The Reagan Administration last week asked New York State’s highest court to uphold a Long Island school district’s controversial plan to require probationary teachers to submit to drug tests as a condition of obtaining tenure.
In papers filed in a lawsuit that is being watched closely by educators nationwide, the Administration argues that courts should grant school authorities “broad discretion’’ in determining whether teachers should be tested for use of illegal drugs.
“We in the Department of Justice view freedom from drugs as a valid condition of employment for school teachers,’' said Attorney General Edwin Meese 3rd during a March 19 speech at the University of Mississippi, at which he announced the Administration’s action. The text of his remarks was released here.
“In the case of teachers, the transmission of values and ethics, by example as well as by precept, is an important part of their professional duty,’' Mr. Meese said. “Thus, freedom from drugs is very much a fitness-for-duty issue for them.’'
“Drug testing has been upheld when applied to transportation workers and others whose jobs have a direct effect on public safety,’' the Attorney General added. “And it seems to me almost an insult to teachers to maintain that their jobs are any less important.’'
Spokesmen for the two national teachers’ unions were quick to criticize the Administration’s intervention in the case, Patchogue-Medford Congress of Teachers v. Board of Education of the Patchogue-Medford Union Free School District. The governing boards of both unions had previously adopted positions that strongly oppose mandatory drug testing of teachers.
“Drug abuse is certainly a serious societal concern,’' said Ruth Whitman, a spokesman for the American Federation of Teachers. “But the A.F.T. is asking, ‘Is drug testing the best way of getting at the problem?’ Drug tests may be politically hot, but we doubt whether they represent a responsible solution.’'
Stefanie Weiss, a spokesman for the National Education Association, called Mr. Meese’s statement “a headline grabber.’'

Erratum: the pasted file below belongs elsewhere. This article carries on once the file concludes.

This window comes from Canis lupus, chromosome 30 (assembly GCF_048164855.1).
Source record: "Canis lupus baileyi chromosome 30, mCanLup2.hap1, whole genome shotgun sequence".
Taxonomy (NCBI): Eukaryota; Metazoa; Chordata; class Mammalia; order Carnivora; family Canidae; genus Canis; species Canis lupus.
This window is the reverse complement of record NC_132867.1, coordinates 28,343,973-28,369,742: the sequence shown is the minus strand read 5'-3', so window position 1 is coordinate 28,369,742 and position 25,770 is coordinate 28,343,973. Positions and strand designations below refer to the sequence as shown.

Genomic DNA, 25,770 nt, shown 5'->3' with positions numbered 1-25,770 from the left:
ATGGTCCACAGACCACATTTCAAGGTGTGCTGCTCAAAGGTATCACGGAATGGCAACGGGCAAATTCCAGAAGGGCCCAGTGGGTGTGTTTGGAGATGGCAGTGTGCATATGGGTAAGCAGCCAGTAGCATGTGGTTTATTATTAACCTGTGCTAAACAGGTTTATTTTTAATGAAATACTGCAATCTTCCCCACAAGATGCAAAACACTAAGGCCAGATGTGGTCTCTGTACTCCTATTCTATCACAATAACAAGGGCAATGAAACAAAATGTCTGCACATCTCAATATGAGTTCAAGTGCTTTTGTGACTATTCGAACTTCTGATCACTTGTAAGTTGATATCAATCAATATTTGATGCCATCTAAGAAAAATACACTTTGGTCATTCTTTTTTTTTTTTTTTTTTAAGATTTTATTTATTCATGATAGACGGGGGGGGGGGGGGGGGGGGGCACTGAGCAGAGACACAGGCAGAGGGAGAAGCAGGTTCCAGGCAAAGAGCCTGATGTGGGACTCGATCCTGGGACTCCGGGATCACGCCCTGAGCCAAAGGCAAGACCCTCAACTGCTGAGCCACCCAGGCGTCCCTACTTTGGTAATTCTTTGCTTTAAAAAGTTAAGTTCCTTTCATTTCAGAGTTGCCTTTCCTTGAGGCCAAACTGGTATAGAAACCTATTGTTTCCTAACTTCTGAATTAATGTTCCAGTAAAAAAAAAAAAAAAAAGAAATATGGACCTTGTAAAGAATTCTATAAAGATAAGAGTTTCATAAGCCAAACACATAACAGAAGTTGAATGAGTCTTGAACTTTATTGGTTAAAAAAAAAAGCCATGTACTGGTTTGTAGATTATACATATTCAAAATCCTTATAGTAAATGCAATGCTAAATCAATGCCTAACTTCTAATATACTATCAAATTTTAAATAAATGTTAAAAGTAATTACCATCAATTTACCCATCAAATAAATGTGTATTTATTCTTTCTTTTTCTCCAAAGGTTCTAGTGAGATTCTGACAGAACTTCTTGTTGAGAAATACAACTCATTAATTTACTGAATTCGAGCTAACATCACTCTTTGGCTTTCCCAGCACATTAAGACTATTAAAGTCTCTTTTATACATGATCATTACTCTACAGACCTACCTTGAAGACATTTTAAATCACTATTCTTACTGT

“At the same time that they are doing this, they are cutting off funding for drug-education programs,’' she said. “That clearly indicates that they are not sincere about dealing with the problem.’'
School officials have been monitoring the New York case closely because it is one of the first in the nation to challenge the constitutionality of such tests for teachers.
The dispute began in May 1985, when the Long Island school district’s superintendent announced the testing policy as part of an ambitious systemwide anti-drug effort.
The policy would require probationary teachers, as a prerequisite to obtaining tenure, to submit urine samples to school nurses to be tested for the presence of drugs. Teachers testing positive after an initial test would have been required to undergo counseling. Those testing positive on a second test would not, in most cases, be recommended for tenure, school officials said. (See Education Week, June 5, 1985.)
The local teachers’ union, an affiliate of the American Federation of Teachers, filed suit in Suffolk County Supreme Court seeking an injunction blocking the policy from taking effect. The trial court granted the injunction, holding that the proposed tests would constitute an unreasonable search and seizure in violation of the Fourth Amendment.
The Appellate Division of the State Supreme Court upheld the lower court’s ruling last August. (See Education Week, Sept. 10, 1986.)
The appellate division “could not have been more mistaken when it concluded’’ that school boards do not have as great an interest in ensuring that their employees do not abuse drugs as do public-safety and transportation agencies, the Administration contends in a “friend of the court’’ brief filed with the New York State Court of Appeals, the state’s highest court.
“If one child’s life is ruined by rugs, that can be fully as great a tragedy as a death or injury in a train or bus accident,’' it argues. “From the standpoint of the nation’s future, teachers hold one of the most important jobs in our society, and the need to keep that job free of drug use could not be greater.’'
The Administration’s brief maintains that freedom from drug use is a reasonable condition of employment for teachers. The test in question, it says, is “simply another procedure to determine fitness for duty,’' and represents a “very limited intrusion’’ on the Fourth Amendment privacy rights of teachers.
In addition, the Administration argues, a decision by the state high court upholding the lower courts’ ban on the proposed tests would have a “chilling’’ effect on school officials’ ability “to carry out their educational functions.’'
“School authorities who must attempt to curb the widespread use of drugs among students simply cannot tolerate drug usage among teachers,’' the Administration states.
"[W]hile a teacher’s drug usage may eventually be detected if it noticeably affects classroom performance,’' it continues, “the much more subtle influence that teachers have as role models and as adults who convey basic values as respect for the law ... may go permanently undetected by school authorities.’'
“School officials should not have to stand by while multiple generations of youth develop overly tolerant attitudes toward illegal drug use and diminished respect for the laws of this country,’' it concludes.
A version of this article appeared in the March 25, 1987 edition of Education Week as Meese Supports Plan To Require Teachers To Take Drug Tests